Pakistan’s Rural Health Policy Appraisal over the Years

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Policies are a set of instructions of legal procedures that promulgate any necessities needed for the citizens of a state. Health Policies are vital to any nation to ensure the well-being of their citizens. Health is a necessity. Being that it is crucial that the design mechanism of the health policies is in a way that help the citizens considering the implementation mechanism since the beginning of the policy being executed. The implementation is an important aspect of the policy that demonstrates the intent coming from the state and the results generated from those policies. The three entities involved in all health policies are the state, health providers including private and public sectors, and the citizens. In the case of Pakistan, there exists a gap that persists in the health provision of the urban sector with its rural sector. According to a report by the World Bank, in 2019, Pakistan has a rural population of 63.09%, which means that more than half of the population is situated in rural setups. Being a developing country, health is one of the core areas of concern for Pakistan.

Pakistan’s latest health policy drives from 2016 to 2025 with a vision claiming to provide better and quality health services especially for women and children aligned with the SDGs to consummate the margin within the inclusiveness of global health goals. According to the Health Policy of Pakistan, the health provision responsibility has been divided provincially, whereas the Federal government covers the responsibility of national calling such as fund accumulation, glancing unto other national health matters and the educational drives. The policy provides statements about the health policies being carried out to have an effective delivery mode and outreach for the people of Pakistan. The management of these health provisions are fostered by the provincial authorities, whereas the federal government oversees the all-embracing and rather comprehensive strategies involved in the direction of the implementation of the strategies provided, ensuring accessibility to every citizen of the country. Some of the core values and design of the policy is the emphasis on consolidated and combined foresight, consistency in taking out the strategies, integration and coordination, and a vision for fostering in the direction of attaining SDGs. According to the latest policy, the budget spending on the health sector will be increased 3% from GDP along with advancement towards the universal health coverage. Another important factor introduced is the provision of numerous ranges of competencies of human resources keeping intact the management for deliverance and responsiveness. The introduction of HR databases will develop the monitoring and evaluation agenda keeping a track record of accountability. Further mentions comprising of ingenuous technologies, consistent implementation and approach, awareness and information provision make the policy a strong element. Despite the rationale, the services in the rural areas are poor and deemed as low due to which majority of the people from the rural areas must travel to urban areas in order to attain the health services.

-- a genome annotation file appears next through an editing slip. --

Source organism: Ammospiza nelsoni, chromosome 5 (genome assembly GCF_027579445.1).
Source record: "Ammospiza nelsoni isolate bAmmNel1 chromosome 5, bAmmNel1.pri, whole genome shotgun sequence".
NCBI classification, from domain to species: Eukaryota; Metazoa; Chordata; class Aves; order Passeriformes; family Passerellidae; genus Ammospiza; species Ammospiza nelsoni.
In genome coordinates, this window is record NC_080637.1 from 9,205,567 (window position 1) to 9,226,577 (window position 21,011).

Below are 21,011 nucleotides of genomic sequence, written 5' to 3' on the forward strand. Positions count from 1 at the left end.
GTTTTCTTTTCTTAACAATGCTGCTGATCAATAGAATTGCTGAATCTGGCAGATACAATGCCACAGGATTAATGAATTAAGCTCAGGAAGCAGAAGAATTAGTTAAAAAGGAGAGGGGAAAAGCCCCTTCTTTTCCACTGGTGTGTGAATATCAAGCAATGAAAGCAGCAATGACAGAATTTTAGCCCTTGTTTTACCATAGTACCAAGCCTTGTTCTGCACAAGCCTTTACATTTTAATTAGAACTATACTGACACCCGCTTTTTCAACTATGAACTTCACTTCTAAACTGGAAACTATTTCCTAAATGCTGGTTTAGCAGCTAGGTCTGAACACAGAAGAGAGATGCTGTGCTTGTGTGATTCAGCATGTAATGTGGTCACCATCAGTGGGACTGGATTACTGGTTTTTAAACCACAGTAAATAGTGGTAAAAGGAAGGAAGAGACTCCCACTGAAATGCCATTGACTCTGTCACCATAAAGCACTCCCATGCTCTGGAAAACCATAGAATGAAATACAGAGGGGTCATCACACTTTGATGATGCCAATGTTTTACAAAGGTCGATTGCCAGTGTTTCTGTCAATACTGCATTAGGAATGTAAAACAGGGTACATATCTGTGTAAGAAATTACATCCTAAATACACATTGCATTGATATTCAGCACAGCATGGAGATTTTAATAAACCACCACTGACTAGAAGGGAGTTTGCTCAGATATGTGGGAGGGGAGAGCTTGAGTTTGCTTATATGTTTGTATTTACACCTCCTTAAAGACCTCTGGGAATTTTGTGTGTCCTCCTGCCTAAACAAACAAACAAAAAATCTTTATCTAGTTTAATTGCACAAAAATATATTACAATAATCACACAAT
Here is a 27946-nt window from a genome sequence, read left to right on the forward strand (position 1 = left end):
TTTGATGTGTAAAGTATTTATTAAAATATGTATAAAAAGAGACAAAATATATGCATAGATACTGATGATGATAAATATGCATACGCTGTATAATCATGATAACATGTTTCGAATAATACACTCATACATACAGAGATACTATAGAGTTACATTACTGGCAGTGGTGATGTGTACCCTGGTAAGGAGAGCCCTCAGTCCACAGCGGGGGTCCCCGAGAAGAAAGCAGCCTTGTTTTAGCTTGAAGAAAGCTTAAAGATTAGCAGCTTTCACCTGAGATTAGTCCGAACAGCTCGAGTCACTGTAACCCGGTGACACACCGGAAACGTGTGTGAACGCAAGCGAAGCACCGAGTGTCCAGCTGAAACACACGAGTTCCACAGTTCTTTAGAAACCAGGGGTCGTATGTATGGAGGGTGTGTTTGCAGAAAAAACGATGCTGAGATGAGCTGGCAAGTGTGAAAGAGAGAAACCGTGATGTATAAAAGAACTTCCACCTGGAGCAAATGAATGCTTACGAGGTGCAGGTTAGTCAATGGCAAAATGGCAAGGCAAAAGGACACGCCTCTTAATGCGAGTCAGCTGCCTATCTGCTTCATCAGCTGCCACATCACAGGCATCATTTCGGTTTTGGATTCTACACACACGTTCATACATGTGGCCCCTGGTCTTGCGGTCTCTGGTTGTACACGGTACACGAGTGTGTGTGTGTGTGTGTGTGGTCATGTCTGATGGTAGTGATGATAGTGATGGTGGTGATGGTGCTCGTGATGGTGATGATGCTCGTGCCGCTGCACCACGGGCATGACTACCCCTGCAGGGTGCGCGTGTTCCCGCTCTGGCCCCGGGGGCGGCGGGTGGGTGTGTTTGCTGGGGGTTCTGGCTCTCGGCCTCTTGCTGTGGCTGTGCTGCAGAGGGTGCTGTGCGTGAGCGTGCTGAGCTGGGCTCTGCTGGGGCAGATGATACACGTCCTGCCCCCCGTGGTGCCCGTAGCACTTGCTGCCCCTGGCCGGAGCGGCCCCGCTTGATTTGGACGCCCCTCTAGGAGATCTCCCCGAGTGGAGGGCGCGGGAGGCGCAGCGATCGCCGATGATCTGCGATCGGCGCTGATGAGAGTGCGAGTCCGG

Adversity has always been the fate of Pakistan. Despite the challenges that Pakistan has faced historically with the overall governance structure, the government has implemented several strategies to improve the health quality in rural areas. But the health conditions remain stagnant. The health service system of Pakistan is in a complicated and challenging state to achieve the third goal of SDGs that is the ensuring well-being for all. Being a vastly agricultural state, the rural sector of Pakistan is a pivotal sector as most of the economy depends on the production of its agriculture. But the poor conditions of the rural area have created barriers for economic attainment as well. The developmental progress of Pakistan has been sluggish and not harnessed to the country’s potential, despite being enthroned with natural resources. By 2016, Pakistan entered the world list of third-highest rate of Infant mortality. The majority of the rural sectors are deprived of local hospitals and clinics with no accessibility options too. By 2018, Pakistan has set to top off in 8 health issues, namely, Tuberculosis, Hepatitis A, B,C, Dengue fever, Heart Diseases, Stroke, Cancer, Diabetes and Malaria. Concerning the accessibility of the health services, it is not a problem in the bigger cities even though the services themselves are poor. However, in the rural areas, there is a problem of inaccessibility, residing far away from the centres. The major concern of Pakistan, comprising mostly of the impoverished, is the lack of accessibility to these health facilities.

An interrogation lies within the governmental structures whirling around their internal issues or rather inquiry about personal interests. The public health sector of Pakistan consists of 10,000 facilities inclusive of primary, secondary, and tertiary health care.

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